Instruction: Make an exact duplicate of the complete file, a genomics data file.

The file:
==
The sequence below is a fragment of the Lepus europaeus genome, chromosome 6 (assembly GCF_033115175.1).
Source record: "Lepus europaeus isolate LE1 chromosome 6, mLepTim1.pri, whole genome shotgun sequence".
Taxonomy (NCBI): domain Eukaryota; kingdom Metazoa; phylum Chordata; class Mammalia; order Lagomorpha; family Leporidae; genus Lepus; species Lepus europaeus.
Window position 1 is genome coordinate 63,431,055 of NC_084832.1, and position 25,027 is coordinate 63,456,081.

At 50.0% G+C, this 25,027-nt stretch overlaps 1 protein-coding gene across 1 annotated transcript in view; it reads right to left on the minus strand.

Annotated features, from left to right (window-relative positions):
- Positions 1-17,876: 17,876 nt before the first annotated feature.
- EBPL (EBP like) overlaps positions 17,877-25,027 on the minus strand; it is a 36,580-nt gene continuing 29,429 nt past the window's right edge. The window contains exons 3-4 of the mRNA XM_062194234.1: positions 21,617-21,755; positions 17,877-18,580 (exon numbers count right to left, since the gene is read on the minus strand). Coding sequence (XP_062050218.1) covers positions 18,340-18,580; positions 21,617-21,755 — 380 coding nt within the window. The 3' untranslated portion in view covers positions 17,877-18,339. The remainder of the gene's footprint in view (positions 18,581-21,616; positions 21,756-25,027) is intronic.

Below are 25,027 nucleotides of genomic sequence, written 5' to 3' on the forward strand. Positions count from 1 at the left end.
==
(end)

The sequence below is a fragment of the Lepus europaeus genome, chromosome 6 (assembly GCF_033115175.1).
Source record: "Lepus europaeus isolate LE1 chromosome 6, mLepTim1.pri, whole genome shotgun sequence".
Taxonomy (NCBI): domain Eukaryota; kingdom Metazoa; phylum Chordata; class Mammalia; order Lagomorpha; family Leporidae; genus Lepus; species Lepus europaeus.
Window position 1 is genome coordinate 63,431,055 of NC_084832.1, and position 25,027 is coordinate 63,456,081.

At 50.0% G+C, this 25,027-nt stretch overlaps 1 protein-coding gene across 1 annotated transcript in view; it reads right to left on the minus strand.

Annotated features, from left to right (window-relative positions):
- Positions 1-17,876: 17,876 nt before the first annotated feature.
- EBPL (EBP like) overlaps positions 17,877-25,027 on the minus strand; it is a 36,580-nt gene continuing 29,429 nt past the window's right edge. The window contains exons 3-4 of the mRNA XM_062194234.1: positions 21,617-21,755; positions 17,877-18,580 (exon numbers count right to left, since the gene is read on the minus strand). Coding sequence (XP_062050218.1) covers positions 18,340-18,580; positions 21,617-21,755 — 380 coding nt within the window. The 3' untranslated portion in view covers positions 17,877-18,339. The remainder of the gene's footprint in view (positions 18,581-21,616; positions 21,756-25,027) is intronic.

Below are 25,027 nucleotides of genomic sequence, written 5' to 3' on the forward strand. Positions count from 1 at the left end.